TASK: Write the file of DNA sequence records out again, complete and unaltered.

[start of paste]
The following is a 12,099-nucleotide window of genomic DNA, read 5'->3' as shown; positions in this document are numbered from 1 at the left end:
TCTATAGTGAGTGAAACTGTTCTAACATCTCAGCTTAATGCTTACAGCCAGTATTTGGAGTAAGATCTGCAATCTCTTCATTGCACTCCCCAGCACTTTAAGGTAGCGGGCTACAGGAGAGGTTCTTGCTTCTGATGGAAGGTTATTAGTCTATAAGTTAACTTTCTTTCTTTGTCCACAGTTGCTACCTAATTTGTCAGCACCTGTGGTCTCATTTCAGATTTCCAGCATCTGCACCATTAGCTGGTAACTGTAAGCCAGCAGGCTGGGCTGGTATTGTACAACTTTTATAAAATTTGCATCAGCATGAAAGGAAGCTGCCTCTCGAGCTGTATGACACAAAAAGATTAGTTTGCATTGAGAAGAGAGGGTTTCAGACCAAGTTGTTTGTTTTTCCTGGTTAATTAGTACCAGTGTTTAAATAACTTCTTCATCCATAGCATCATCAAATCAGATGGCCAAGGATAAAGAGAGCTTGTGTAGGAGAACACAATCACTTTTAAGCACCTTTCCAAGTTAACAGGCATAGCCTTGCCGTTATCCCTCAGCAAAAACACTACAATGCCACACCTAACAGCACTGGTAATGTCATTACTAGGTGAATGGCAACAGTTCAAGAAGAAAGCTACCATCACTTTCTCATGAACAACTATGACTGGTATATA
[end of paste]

The following is a 12,099-nucleotide window of genomic DNA, read 5'->3' as shown; positions in this document are numbered from 1 at the left end:
TCTATAGTGAGTGAAACTGTTCTAACATCTCAGCTTAATGCTTACAGCCAGTATTTGGAGTAAGATCTGCAATCTCTTCATTGCACTCCCCAGCACTTTAAGGTAGCGGGCTACAGGAGAGGTTCTTGCTTCTGATGGAAGGTTATTAGTCTATAAGTTAACTTTCTTTCTTTGTCCACAGTTGCTACCTAATTTGTCAGCACCTGTGGTCTCATTTCAGATTTCCAGCATCTGCACCATTAGCTGGTAACTGTAAGCCAGCAGGCTGGGCTGGTATTGTACAACTTTTATAAAATTTGCATCAGCATGAAAGGAAGCTGCCTCTCGAGCTGTATGACACAAAAAGATTAGTTTGCATTGAGAAGAGAGGGTTTCAGACCAAGTTGTTTGTTTTTCCTGGTTAATTAGTACCAGTGTTTAAATAACTTCTTCATCCATAGCATCATCAAATCAGATGGCCAAGGATAAAGAGAGCTTGTGTAGGAGAACACAATCACTTTTAAGCACCTTTCCAAGTTAACAGGCATAGCCTTGCCGTTATCCCTCAGCAAAAACACTACAATGCCACACCTAACAGCACTGGTAATGTCATTACTAGGTGAATGGCAACAGTTCAAGAAGAAAGCTACCATCACTTTCTCATGAACAACTATGACTGGTATATA